Ambient, Dub / Hospital Recordings / May 7, 2021 – Reviewed by Jon Lindblom
I am not a huge fan of ambient music, particularly because the idea of music that blends with the environment with the purpose of inviting ‘us deeper into the lived experience of the everyday’ – as the great musician Lawrence English has put it – stands somewhat at odds with my own interest in art that pushes beyond the everyday. However, if there is one sub-genre of ambient music that I do like, it is certainly so-called ‘dark ambient’ – precisely insofar as what I find most compelling with it is that it, rather than embedding itself within the sonic fields of lived, everyday experience, instead stands in stark contrast to it. In other words, for me, dark ambient seems to best be characterised as an alien force that introduces a rupture to what we, following English, may refer to as the ‘lived moments’ of the everyday. It is a sonic index of the outside, which estranges or denaturalises the everyday through the alien and unsettling sounds indexed by its ‘dark’ component. It thus exposes the regionality or locality of the everyday, rather than operating within its confines. Some favourite examples of mine here are Thomas Köner’s arctic-themed dark ambient releases, the earlier work of Demdike Stare, as well as some of Biosphere and Deathprod’s work.
And, more recently, I have become fascinated by the dark ambient music of Rainforest Spiritual Enslavement – one of Dominick Fernow’s three major projects, along with Prurient and Vatican Shadow – precisely for this reason. While I had appreciated his previous work before (as Vatican Shadow in particular), it is his music as RSE that I have listen to by far the most ever since I first discovered it (quite late) in 2017 when the astonishing album Ambient Black Magic was released. The present release, entitled Flying Fish Ambience, follows the same formula as its predecessor and really all RSE releases (although it is now a duo project with Philippe Hallais, a.k.a. Low Jack): a combination of rainforest sounds, deep and pulsating sub-bass, shimmering synths and occasional dub rhythms. The project is certainly oriented around the construction of ‘soundscapes’ – to use the word so often associated with ambient music – but strangely unfamiliar ones that transport the listener into a reality very different from that of the everyday (well, at least for those living in relatively urban, modern societies). This quality is certainly indexed by the dark as characterised above, but also very much by the eerie.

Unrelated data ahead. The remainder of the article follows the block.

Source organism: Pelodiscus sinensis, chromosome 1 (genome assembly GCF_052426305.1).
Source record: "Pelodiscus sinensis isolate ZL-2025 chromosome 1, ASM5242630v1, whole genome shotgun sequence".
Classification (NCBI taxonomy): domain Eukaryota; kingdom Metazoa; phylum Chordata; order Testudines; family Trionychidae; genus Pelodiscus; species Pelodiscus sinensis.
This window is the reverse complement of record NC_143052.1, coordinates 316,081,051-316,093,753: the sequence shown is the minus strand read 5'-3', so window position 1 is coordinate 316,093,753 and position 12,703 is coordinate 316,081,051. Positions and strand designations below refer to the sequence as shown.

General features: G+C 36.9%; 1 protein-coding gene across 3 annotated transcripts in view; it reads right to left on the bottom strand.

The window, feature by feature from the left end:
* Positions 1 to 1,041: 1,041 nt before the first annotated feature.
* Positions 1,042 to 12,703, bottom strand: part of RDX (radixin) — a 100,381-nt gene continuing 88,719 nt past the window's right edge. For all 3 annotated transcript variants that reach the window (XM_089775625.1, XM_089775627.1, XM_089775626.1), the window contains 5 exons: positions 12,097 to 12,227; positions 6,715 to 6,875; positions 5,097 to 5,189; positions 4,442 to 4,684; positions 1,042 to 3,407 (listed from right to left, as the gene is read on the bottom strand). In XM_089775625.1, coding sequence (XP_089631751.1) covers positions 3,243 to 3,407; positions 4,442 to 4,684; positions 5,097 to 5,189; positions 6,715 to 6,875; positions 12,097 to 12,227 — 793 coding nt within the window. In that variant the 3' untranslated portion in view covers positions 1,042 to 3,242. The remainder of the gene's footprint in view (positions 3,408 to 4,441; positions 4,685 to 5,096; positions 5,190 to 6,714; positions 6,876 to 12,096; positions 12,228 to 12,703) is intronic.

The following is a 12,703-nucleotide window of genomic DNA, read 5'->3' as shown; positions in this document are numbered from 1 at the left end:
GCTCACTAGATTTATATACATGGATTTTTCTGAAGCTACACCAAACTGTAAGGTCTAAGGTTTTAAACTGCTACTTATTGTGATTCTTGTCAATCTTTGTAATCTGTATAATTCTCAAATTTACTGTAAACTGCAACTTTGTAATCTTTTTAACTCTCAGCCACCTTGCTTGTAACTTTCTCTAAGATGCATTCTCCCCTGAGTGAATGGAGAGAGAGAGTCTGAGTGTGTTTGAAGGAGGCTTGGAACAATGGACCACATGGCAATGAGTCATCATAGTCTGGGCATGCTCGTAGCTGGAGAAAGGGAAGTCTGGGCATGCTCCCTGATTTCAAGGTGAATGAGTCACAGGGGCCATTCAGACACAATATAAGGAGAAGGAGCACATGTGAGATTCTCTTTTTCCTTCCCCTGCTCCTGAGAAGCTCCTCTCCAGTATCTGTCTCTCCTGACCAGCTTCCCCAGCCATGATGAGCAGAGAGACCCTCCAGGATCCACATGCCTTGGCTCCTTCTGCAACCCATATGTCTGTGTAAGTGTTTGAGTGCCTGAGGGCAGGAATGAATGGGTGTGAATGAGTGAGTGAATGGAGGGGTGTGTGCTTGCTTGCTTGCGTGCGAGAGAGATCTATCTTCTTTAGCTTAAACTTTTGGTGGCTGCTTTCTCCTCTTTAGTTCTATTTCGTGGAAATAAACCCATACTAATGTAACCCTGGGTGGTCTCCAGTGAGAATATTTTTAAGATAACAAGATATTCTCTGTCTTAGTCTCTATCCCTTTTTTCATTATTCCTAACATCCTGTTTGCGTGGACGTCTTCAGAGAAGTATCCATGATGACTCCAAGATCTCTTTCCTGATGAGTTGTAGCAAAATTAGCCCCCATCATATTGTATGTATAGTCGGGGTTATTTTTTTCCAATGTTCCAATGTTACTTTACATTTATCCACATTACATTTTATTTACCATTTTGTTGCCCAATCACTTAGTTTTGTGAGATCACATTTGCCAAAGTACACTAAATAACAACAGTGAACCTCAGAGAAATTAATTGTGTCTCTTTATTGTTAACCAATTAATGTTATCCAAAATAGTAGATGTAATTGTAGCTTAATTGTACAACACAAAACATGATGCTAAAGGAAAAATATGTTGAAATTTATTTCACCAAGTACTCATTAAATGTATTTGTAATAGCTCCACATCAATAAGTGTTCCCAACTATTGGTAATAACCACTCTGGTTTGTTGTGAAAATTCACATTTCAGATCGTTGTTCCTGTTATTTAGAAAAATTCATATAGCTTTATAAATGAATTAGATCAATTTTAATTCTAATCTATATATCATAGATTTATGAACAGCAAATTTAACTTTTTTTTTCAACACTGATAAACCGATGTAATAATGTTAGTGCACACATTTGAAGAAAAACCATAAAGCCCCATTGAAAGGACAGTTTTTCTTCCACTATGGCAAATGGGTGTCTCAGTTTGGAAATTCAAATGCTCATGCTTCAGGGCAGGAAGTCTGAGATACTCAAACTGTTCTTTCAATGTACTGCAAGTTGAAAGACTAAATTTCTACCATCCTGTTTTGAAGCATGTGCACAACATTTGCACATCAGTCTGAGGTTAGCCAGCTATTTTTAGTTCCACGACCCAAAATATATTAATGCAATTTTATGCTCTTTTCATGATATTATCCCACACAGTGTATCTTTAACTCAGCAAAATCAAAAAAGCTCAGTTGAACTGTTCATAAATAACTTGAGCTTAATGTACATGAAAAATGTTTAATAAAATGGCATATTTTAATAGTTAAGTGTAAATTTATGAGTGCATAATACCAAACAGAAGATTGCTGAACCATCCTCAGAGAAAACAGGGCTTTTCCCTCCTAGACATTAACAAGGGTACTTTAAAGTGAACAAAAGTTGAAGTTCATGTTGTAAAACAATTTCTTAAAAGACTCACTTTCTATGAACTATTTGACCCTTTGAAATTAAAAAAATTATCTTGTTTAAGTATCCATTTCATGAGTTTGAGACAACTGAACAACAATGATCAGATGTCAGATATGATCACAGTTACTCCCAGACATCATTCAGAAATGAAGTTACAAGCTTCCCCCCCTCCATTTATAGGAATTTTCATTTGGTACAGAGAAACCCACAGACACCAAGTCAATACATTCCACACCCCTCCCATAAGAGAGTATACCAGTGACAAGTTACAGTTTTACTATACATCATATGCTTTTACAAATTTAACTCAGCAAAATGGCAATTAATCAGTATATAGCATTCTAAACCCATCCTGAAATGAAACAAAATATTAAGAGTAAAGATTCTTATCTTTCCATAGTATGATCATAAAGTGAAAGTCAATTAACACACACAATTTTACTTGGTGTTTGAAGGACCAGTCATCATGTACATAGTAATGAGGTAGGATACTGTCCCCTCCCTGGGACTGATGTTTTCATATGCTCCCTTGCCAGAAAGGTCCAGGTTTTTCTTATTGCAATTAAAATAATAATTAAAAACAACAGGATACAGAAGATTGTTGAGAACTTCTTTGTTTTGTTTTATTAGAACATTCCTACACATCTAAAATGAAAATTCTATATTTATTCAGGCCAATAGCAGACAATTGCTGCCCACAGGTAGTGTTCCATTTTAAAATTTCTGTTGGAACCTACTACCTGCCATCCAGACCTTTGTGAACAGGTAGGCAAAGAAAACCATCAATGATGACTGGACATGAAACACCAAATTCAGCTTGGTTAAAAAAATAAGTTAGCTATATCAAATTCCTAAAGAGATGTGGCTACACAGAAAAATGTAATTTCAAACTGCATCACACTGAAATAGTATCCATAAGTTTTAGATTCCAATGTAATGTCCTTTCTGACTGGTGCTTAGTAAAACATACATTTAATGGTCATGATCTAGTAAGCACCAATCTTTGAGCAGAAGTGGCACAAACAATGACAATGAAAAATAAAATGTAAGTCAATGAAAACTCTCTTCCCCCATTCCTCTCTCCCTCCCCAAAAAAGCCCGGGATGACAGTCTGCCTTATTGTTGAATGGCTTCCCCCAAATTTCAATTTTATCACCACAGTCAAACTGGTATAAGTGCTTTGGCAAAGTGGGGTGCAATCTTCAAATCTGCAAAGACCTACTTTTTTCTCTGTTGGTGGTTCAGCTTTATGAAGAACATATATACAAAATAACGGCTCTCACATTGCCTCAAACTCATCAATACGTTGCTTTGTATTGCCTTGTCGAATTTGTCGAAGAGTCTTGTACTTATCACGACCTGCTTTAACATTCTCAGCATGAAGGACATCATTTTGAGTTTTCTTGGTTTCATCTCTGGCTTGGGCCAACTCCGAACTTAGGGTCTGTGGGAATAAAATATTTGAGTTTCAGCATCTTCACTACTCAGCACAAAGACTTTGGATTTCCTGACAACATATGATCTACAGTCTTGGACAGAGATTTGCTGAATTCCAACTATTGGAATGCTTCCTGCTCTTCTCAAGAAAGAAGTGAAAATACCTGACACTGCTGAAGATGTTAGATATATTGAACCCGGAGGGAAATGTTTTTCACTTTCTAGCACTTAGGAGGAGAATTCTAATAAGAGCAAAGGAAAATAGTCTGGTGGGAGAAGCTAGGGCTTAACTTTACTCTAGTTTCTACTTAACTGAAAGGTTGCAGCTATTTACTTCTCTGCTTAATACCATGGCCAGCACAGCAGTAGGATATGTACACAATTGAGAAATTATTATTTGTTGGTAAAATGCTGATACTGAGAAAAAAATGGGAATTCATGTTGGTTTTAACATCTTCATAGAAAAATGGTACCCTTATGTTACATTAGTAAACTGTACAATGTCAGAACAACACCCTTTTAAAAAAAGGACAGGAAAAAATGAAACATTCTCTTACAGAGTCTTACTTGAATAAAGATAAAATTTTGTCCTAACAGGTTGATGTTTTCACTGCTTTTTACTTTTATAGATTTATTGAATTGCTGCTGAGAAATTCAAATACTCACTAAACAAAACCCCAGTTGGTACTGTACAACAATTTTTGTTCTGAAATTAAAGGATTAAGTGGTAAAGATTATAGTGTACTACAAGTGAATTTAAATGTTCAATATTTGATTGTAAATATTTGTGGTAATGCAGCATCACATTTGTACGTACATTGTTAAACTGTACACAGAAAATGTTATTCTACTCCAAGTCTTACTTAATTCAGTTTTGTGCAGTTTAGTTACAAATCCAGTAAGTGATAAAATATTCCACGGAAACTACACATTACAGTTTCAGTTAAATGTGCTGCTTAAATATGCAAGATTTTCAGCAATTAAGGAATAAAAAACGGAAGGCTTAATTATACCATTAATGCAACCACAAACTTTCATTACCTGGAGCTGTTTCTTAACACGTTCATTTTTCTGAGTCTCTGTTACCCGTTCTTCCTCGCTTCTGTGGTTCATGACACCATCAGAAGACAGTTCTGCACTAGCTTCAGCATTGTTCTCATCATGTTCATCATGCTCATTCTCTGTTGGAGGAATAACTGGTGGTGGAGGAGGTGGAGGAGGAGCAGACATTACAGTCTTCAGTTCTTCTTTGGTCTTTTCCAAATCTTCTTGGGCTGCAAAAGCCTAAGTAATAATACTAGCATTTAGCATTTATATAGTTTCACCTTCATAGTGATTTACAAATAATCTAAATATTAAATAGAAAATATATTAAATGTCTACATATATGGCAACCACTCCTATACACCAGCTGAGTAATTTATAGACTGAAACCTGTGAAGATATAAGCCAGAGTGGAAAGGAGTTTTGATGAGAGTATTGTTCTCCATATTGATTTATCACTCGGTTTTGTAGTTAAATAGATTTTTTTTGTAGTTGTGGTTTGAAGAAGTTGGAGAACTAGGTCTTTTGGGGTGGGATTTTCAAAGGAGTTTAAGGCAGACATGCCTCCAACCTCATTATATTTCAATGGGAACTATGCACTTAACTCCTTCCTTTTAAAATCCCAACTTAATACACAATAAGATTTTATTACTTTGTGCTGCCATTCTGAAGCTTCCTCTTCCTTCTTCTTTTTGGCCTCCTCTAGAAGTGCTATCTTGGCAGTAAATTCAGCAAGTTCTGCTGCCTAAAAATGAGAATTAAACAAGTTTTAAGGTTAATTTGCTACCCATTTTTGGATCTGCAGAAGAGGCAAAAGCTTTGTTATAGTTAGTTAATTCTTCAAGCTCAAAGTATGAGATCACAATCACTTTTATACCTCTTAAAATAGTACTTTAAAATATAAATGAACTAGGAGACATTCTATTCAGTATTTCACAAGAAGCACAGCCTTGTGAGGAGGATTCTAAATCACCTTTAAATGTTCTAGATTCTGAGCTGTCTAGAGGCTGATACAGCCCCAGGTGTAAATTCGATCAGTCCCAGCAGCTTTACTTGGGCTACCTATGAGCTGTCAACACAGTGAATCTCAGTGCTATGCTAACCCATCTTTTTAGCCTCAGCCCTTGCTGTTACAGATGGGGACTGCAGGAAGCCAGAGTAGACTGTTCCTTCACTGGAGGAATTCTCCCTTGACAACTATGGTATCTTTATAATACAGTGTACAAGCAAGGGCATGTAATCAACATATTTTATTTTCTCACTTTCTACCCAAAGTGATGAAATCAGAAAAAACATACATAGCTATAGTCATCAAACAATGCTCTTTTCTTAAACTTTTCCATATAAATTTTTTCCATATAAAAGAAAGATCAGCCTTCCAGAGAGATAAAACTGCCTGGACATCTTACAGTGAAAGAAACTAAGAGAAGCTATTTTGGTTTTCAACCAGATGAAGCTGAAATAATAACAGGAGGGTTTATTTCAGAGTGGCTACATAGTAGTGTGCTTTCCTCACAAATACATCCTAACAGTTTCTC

In his book The Weird and the Eerie (2016), the theorist Mark Fisher defines the eerie as a mode of strangeness of something unknown that lies beyond everyday cognition and experience. In other words, as an unknown that introduces a disturbance to the human lifeworld, rather than simply operating within it. We may for instance think of vast natural landscapes (deserts, forests, mountains, etc.) more or less untouched by humans. When traversing such spaces, one often experiences a certain eeriness because of the non-human vastness and strangeness that they invoke – including a feeling of wonder and speculation: is there perhaps something out there? This feeling is rooted in what for Fisher are essential aspects of the eerie: elements of presence and absence (is there something present where there should be nothing, and vice versa?), as well as agency (who is acting?).